The Irish Times view on the Climate Action Plan: the need to turn commitments into action

The Government must show not only that it has a plan to reduce emissions but, with previous targets not being fully met, that it can deliver on it

The Government is due to unveil a new climate action plan shortly. It needs to detail how substantial cuts in carbon emissions will be achieved in coming years. It must outline how sectors will deliver under legally enforced targets, and show discipline in adhering to the necessary demands of Ireland’s first five-year carbon budget running up to 2025.

The 2021 Climate Act allows little room for manoeuvre with clear responsibilities for Ministers. Transport, energy and agriculture – Ireland’s worst carbon polluters – will in particular have to demonstrate they are on a path to sustained reduction in greenhouse gases. With agreed sectoral ceilings locked in by the Oireachtas, the days of vague commitments are over.

The plan has to strike a balance between hundreds of actions across the economy and key high-impact undertakings to build momentum up to 2030, so emissions are halved by the end of the decade, and to provide a strong platform for achieving net-zero before 2050.

Minister for Climate Eamon Ryan has been making bold promises of late, suggesting for instance that Ireland could, by 2025, power itself on a sunny day by solar power alone, while insisting the right climate policies are in place and the plan will “deliver the scale of change” needed.


But, as the Climate Change Advisory Council has warned, delivery is lagging way behind promised targets. Almost a quarter of actions – 166 measures – in the Government’s current plan have been delayed, as of the end of September, according to the latest update. Delayed “high-impact” measures include developing plans for managing the environmental footprint of the beef and dairy sectors; the rollout of a strategy to increase uptake of EVs; and determining the best way to develop district heating systems.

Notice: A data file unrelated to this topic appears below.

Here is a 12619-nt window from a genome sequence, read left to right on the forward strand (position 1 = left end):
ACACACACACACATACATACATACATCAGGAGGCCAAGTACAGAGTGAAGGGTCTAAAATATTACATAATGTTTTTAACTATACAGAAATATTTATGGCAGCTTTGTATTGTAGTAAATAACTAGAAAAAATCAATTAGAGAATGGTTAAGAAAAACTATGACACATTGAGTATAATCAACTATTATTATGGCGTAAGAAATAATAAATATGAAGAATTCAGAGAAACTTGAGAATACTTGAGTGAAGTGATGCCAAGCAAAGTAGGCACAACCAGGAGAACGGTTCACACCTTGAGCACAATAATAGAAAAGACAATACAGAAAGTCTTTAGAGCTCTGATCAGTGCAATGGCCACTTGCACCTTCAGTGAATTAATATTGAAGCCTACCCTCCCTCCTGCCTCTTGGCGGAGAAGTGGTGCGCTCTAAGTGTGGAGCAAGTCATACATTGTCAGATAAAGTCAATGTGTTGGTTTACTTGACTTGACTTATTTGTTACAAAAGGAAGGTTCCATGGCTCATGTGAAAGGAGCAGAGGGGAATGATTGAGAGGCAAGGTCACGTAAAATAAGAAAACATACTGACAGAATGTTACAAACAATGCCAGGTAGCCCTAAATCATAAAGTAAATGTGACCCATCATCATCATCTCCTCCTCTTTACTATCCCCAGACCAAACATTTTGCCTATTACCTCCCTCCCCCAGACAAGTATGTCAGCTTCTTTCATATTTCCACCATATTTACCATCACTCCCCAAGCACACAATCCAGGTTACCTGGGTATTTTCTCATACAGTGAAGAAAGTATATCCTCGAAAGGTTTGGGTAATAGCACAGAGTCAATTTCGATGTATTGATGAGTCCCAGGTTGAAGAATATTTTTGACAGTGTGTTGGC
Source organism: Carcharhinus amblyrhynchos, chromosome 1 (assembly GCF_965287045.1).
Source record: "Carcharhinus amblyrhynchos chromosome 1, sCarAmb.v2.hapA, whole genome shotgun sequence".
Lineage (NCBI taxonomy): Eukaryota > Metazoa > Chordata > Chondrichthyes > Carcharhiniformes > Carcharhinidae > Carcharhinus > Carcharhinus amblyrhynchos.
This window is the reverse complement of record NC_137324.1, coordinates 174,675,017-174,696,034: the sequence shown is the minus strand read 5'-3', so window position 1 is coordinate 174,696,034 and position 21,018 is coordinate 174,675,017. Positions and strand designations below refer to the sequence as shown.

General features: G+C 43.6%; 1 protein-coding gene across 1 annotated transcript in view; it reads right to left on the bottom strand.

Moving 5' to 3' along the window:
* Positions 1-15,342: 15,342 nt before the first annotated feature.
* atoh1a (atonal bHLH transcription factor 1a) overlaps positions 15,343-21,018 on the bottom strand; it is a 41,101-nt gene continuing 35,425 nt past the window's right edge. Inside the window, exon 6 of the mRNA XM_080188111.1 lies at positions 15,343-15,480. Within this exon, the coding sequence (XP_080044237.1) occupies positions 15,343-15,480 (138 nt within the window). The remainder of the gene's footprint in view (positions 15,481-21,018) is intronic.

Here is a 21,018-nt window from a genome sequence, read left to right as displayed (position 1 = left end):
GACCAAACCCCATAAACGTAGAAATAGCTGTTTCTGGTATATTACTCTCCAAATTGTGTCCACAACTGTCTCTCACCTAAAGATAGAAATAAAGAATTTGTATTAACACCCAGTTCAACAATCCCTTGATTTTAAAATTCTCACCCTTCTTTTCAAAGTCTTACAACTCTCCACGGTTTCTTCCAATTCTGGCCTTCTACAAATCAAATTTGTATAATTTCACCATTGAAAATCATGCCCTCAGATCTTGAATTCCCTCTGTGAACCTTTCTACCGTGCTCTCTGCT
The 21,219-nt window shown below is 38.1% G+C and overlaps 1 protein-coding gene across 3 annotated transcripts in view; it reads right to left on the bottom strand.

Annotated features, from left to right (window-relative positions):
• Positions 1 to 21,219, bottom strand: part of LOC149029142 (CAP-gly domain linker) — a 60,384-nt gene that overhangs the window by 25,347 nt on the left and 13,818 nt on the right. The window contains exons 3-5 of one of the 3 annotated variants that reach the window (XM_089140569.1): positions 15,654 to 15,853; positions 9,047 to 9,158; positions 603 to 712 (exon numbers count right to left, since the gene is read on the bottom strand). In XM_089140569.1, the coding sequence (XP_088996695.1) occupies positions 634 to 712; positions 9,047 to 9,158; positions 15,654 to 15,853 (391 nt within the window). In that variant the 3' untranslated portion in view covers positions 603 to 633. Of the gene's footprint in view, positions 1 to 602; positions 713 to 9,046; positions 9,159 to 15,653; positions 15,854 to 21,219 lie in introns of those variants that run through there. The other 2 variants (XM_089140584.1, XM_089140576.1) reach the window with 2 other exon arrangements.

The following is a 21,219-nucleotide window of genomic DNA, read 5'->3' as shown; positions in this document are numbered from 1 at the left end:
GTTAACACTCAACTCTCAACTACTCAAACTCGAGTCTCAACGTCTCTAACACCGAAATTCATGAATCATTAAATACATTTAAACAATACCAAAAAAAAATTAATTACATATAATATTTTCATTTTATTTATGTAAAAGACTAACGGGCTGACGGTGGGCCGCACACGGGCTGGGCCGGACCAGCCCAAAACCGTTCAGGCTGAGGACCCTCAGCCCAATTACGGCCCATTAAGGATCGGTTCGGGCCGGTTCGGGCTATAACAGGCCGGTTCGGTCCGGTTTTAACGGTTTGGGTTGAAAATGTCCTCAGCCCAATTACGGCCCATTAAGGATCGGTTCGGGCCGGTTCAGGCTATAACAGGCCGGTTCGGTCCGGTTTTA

High-impact wins included planning exemptions for solar panels, energy demand management measures for large users, afforestation projects and enacting the Circular Economy Bill.

The window to deliver the first carbon budget is closing rapidly. One-third of the budget period has passed, but emissions are still rising in some sectors and merely plateauing in others. Emissions rose by 5 per cent last year and could rise again in 2022. Far greater annual reductions will be necessary in future years to stay under budget, potentially up to 14 per cent in 2023, 2024 and 2025. This is the nature of climate policy based on emissions budgets rather than targets: delayed early action necessitates steeper cuts later.

It is still possible to stay within budget, but it will only be achieved with bold and immediate action. It remains to be seen if the Government has the courage to do so. It should be mindful of Ireland’s EU emissions reduction obligations, in a scenario where emission levels indicate that Ireland is not among climate action leaders.